Saletan couched his argument in the context of much liberal hand-wringing about the possibility of maintaining a commitment to political equality in the face of biological inequality, ignoring the fact that the view he was defending shifts the blame for very real social and economic inequalities away from racist policies and practices. Within a few days, however, Saletan issued a semi-apology, admitting that he had based his argument partly on the work of the Canadian psychologist J. Philippe Rushton, a notorious white supremacist who has long defended the idea of biological differences in intelligence between racial groups. Rushton is president of the Pioneer Fund, the main funder of scientific racism in North America, which was originally founded by Nazi sympathizers in the 1930s and is still classified by the Southern Poverty Law Center as a hate group. Slate.com was embarrassed enough to publish a critique of Saletan by another of its regular writers.

Defenders of the view that some racial groups are genetically more intelligent than others typically base their claims on the fact that some groups score better than others on IQ tests and on the assumption that IQ measures some inherent characteristic of the human mind. But anyone aware of the history of intelligence testing knows how dubious this assumption is.

The first intelligence tests were developed by the French psychologist Alfred Binet a little over a century ago, with the aim of identifying children who were having difficulty in school and who would benefit from remedial education programs. Binet attempted to identify intellectual tasks that an average child of a particular age in a given cultural environment could be expected to perform. Children whose “mental age” was more than two years lower than their chronological age were deemed in need of special education. Binet’s view was that, with the rare exceptions of individuals suffering from brain damage and other mental disorders, all children could perform well in school if given the appropriate resources and support. In other words he rejected the view that a person’s intellectual level is something fixed and unchanging.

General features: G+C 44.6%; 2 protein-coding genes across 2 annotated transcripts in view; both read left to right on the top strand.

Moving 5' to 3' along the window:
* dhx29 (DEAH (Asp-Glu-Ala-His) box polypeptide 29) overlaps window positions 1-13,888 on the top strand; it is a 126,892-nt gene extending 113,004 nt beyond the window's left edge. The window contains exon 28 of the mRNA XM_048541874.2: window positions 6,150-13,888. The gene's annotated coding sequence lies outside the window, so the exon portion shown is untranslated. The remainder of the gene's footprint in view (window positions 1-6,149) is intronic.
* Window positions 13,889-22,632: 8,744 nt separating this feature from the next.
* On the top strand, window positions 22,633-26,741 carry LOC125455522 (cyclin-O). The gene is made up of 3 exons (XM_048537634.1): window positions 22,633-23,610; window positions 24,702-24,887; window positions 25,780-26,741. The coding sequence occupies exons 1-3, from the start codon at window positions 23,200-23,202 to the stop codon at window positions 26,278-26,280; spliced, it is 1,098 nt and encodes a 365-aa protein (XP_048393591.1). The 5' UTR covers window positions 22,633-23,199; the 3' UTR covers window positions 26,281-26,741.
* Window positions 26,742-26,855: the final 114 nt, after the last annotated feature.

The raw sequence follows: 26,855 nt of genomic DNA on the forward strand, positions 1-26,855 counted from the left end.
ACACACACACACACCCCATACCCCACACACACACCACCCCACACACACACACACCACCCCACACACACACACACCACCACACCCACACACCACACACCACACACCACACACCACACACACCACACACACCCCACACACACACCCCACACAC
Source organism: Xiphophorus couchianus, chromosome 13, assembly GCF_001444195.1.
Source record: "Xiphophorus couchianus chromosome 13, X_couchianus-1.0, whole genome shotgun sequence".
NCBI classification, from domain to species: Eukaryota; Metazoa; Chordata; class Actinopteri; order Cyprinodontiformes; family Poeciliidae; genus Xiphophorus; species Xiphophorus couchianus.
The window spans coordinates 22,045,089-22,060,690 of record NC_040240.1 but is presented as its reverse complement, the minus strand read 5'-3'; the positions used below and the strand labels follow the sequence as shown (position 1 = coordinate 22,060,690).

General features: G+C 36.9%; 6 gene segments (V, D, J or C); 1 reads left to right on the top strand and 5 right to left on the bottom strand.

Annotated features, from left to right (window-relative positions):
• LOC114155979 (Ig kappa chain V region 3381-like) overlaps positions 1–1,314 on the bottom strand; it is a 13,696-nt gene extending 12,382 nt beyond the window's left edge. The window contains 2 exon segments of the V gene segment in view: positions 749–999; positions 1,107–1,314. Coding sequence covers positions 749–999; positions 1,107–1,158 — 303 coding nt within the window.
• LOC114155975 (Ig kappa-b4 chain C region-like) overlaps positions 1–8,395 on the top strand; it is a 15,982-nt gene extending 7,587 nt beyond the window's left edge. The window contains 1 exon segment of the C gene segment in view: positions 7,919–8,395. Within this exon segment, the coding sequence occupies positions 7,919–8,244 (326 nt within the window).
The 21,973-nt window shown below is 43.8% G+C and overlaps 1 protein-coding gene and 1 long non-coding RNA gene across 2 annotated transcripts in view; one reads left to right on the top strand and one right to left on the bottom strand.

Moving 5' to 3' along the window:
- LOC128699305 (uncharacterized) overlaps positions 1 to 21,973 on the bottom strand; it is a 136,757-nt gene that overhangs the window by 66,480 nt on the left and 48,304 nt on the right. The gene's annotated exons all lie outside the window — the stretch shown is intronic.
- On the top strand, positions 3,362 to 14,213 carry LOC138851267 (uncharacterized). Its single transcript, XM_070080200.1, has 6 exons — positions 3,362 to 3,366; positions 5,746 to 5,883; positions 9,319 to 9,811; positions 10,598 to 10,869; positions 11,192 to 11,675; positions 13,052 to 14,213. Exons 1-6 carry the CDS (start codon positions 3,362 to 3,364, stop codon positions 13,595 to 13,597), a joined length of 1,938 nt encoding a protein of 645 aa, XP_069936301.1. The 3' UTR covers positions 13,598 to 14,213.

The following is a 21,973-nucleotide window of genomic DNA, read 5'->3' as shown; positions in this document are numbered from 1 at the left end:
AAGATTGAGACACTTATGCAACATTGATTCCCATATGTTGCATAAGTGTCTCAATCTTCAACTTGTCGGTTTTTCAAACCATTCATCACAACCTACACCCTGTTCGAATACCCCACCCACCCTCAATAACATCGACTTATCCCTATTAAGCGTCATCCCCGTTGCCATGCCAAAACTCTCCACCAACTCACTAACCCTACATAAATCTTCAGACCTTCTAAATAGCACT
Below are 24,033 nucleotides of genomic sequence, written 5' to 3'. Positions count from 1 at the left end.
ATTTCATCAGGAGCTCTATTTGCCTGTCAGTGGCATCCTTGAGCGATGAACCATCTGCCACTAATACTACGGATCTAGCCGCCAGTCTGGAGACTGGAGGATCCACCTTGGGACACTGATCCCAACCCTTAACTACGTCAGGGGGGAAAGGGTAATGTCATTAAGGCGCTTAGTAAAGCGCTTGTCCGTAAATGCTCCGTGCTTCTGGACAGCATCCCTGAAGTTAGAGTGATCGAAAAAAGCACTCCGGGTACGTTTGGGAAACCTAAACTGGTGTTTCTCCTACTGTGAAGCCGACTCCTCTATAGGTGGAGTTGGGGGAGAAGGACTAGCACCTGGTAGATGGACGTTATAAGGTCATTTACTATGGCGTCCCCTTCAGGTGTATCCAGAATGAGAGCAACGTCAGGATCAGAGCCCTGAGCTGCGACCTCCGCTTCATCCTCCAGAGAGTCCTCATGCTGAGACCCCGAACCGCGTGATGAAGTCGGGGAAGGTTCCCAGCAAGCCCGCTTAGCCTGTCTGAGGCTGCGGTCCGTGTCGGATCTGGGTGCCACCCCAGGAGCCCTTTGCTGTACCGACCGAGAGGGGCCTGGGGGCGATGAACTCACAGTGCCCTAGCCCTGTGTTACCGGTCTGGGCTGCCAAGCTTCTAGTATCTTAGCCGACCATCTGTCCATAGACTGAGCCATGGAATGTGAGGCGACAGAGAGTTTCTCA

When Binet’s tests crossed the English Channel and the Atlantic, however, and were taken up by leading British and American psychologists who embraced social Darwinism, their results were immediately given a hereditarian interpretation that claimed that the characteristic they measured was something given at birth and fundamentally unalterable. The Stanford psychologist Lewis Terman refined the items on Binet’s tests (giving birth to the standard Stanford-Binet test), invented the term “Intelligence Quotient” (IQ) to refer to the ratio of mental age to chronological age, established a measurement scale with 100 representing average performance, claimed that IQs were not just a useful diagnostic tool for schoolchildren but a measure of general intellectual ability for adults, and relentlessly promoted a hereditarian view of intelligence, even though his own data revealed only a weak correlation between social status and IQ. According to Terman: